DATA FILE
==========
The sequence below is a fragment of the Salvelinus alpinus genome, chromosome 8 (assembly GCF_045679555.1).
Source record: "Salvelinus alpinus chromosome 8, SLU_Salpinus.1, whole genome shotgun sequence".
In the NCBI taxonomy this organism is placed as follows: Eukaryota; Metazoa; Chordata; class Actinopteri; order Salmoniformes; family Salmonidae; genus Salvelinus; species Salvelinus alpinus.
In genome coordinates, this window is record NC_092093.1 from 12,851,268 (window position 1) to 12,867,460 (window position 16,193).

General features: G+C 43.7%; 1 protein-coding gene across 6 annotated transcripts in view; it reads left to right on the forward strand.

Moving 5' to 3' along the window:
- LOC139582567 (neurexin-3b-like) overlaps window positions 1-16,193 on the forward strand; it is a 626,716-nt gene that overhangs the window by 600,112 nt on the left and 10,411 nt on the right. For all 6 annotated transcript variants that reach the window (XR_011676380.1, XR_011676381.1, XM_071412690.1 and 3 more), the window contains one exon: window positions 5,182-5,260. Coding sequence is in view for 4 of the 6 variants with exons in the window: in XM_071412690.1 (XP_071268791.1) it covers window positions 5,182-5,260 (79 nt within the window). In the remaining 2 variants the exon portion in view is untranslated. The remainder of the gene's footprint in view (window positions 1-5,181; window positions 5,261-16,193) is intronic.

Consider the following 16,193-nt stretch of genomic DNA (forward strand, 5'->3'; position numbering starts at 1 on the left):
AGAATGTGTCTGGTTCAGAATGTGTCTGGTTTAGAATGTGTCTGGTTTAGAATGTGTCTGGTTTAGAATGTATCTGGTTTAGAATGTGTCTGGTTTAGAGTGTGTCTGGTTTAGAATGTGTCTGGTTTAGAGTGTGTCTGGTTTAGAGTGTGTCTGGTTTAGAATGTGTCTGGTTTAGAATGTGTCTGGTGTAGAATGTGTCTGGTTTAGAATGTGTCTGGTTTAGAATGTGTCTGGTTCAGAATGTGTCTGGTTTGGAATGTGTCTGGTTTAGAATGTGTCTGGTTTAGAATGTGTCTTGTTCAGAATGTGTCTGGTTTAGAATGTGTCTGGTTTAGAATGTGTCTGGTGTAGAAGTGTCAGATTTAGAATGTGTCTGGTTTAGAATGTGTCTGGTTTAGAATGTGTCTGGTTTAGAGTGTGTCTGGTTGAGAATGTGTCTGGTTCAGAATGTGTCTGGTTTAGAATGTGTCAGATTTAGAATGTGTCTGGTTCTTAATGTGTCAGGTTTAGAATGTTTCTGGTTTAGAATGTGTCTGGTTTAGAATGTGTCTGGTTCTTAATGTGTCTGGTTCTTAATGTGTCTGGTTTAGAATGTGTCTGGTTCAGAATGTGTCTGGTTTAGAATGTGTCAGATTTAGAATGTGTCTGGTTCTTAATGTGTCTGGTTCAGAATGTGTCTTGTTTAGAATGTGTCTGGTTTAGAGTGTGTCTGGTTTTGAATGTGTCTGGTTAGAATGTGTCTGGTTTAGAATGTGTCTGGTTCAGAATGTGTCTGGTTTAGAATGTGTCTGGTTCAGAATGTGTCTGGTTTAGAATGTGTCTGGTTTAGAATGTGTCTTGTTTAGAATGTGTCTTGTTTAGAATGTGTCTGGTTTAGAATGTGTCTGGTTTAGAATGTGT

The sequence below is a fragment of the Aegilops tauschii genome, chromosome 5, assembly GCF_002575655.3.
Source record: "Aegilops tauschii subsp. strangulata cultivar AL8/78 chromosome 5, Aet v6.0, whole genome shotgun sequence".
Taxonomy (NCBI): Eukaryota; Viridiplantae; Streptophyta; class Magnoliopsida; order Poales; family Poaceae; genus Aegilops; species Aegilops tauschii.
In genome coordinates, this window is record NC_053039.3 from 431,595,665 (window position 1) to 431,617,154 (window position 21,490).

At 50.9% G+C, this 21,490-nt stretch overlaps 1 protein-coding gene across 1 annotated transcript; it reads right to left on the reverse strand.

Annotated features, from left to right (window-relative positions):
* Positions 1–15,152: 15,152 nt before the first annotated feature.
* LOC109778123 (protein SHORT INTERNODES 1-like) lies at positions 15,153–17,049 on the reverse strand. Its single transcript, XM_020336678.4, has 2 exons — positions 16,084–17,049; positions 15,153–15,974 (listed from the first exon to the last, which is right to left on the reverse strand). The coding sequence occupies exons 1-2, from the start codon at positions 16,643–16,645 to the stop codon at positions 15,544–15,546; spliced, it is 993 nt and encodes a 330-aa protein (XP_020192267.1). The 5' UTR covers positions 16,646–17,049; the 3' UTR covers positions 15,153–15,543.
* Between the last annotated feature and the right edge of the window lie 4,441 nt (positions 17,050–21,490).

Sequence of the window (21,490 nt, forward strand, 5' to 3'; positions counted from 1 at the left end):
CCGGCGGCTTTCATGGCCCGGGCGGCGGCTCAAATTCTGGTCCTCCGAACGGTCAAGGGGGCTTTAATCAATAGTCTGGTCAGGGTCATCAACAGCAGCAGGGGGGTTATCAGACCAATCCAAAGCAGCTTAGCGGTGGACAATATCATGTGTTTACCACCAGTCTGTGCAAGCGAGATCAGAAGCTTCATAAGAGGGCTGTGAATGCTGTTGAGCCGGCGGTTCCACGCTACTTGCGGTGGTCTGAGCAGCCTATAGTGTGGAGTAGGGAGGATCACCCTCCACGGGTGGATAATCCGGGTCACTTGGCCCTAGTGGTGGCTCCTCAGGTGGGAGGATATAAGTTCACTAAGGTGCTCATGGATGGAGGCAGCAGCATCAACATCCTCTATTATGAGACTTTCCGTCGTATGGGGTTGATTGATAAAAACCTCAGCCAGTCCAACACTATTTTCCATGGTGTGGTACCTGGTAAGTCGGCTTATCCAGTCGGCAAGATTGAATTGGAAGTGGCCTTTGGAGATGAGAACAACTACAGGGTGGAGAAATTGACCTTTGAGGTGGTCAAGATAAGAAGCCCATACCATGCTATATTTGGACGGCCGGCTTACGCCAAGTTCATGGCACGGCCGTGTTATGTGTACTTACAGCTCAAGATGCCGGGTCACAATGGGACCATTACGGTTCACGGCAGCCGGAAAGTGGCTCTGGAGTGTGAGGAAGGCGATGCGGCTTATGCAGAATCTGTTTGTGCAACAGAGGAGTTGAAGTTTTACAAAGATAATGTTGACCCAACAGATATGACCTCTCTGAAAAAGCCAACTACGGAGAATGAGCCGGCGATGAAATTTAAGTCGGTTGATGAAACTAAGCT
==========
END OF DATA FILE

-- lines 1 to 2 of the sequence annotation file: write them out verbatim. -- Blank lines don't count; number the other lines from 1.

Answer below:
The sequence below is a fragment of the Salvelinus alpinus genome, chromosome 8 (assembly GCF_045679555.1).
Source record: "Salvelinus alpinus chromosome 8, SLU_Salpinus.1, whole genome shotgun sequence".